This is a Unity-based video piece, inspired by Reich’s Pendulum Music, but with a microtonal tuning based on a 1-3-5-7 combination-product set. The fundamental of this tuning is an upper 2/1 partial of the Schumann resonance 7.83 Hz. This Schumann resonance is basically the resonant frequency of the Earth’s electromagnetic field. Here is a video playlist with some of my other video pieces, as well: https://www.youtube.com/playlist?list=PL8ZHADWS0bBOvefrLN3gkyA0iLom4s8RZ
Count In is a meditation on the role of individual voices in an imminent post-human environment, based around a recording of Poly-Styrene (from the 70s punk band X-Ray Spex) defiantly shouting the numbers “1-2-3-4.”
Count In combines phasing techniques and just intonation (with a tuning system inspired by La Monte Young’s Well Tuned Piano) and the result is a mixture of Steve Reich, X-Ray Spex, James Tenney, and Sesame Street Pinball Number Counts. The layered iterations of Styrene’s voice are reinforced by the visual presence of corresponding numbers, which slowly change color akin to a James Turrell Skyspace.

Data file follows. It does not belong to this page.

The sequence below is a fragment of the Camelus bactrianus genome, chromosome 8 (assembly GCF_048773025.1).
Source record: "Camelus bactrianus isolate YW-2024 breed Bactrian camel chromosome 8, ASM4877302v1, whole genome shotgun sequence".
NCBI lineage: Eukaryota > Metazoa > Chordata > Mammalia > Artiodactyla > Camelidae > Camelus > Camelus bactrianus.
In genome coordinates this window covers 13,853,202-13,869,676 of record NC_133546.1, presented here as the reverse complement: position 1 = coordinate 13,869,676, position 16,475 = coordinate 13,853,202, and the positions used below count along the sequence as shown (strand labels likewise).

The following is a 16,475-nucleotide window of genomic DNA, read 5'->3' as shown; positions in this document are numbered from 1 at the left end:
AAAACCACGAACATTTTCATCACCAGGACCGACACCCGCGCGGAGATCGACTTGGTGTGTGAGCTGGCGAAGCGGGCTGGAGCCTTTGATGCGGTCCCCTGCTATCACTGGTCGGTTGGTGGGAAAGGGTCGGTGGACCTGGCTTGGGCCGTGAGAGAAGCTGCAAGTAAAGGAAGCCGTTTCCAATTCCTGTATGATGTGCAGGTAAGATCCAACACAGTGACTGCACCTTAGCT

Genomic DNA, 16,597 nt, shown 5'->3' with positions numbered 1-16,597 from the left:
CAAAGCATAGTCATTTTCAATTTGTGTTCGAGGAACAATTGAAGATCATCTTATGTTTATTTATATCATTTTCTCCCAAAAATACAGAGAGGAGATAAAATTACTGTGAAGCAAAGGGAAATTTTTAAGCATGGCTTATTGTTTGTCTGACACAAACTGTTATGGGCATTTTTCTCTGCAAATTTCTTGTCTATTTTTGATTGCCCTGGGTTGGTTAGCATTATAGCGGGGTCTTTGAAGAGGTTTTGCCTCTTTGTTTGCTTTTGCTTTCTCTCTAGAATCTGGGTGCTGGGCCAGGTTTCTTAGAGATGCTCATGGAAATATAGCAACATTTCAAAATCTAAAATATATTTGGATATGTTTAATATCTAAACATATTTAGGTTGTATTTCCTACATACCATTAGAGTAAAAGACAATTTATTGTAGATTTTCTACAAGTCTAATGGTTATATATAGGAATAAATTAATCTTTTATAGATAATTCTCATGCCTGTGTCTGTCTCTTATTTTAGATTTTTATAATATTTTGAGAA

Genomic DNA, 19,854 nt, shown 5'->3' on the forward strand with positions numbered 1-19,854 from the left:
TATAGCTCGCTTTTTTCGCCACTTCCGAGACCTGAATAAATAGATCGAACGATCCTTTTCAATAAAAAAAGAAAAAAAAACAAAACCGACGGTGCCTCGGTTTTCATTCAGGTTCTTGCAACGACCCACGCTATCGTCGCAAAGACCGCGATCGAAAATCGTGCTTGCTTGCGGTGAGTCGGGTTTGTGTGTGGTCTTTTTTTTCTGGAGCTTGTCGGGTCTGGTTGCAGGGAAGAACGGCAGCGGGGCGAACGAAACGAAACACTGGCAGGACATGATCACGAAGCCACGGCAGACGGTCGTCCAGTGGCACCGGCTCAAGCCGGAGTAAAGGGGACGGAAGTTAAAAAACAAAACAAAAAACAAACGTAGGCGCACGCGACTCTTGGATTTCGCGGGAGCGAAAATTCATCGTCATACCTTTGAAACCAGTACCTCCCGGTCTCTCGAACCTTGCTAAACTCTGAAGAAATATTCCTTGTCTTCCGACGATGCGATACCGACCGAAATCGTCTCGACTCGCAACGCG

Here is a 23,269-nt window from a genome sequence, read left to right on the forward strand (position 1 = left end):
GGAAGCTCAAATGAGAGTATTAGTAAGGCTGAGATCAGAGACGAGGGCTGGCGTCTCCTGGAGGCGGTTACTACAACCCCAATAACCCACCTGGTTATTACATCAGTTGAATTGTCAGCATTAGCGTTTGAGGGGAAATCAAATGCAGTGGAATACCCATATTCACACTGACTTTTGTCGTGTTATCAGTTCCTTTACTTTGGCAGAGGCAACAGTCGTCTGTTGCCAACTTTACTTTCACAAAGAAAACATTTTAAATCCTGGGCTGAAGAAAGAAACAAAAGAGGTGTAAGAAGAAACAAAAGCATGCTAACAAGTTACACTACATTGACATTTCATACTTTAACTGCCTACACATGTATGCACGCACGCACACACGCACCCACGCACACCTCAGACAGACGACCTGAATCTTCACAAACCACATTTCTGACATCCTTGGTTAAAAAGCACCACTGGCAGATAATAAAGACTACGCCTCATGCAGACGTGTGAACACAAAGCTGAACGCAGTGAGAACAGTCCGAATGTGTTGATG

This is no dream
Ajay Kapur defines himself as a “Musical Scientist.” The “Scientist” in him organizes experiments on how computer programming, electrical engineering, and digital signal processing can be used in artistic practices. The “Musician” in him gathers all the current technology from his laboratory into modules that can be used in the concert hall, writing modern music […]
Cloudcast An art therapy piece that utilizes a car experience to guide the audience in an intimate experience of self
Multimeda recordings of spontaneous music: prompts for assembling sound and image, running remote-distanced seances, and/or time-based annoyance. CalArts Percussion Ensemble: Morgan Alford, Kristyna Svihalkova, Henry Delargy, and Eric Lennartson Free Improvisation Ensemble: Camille Kiku Belair, Maria Alejandra Bulla, Rebecca Drapkin, Hazel Feiner, Brian Griffith, Jeremy Rosenstock, Adam Zuckerman, Kai Cleaveland, Stefany Glik, Bjorn Gustafsson, Terry […]
Suffocation My artworks respond to the psychological impact of action and reaction (Sir Isaac Newton’s third law of motion). I like to think of this law in metaphorical terms beyond the literal mathematical implications. We exist in a constant state of action and reaction – every being is psychologically reacting to every action around that. […]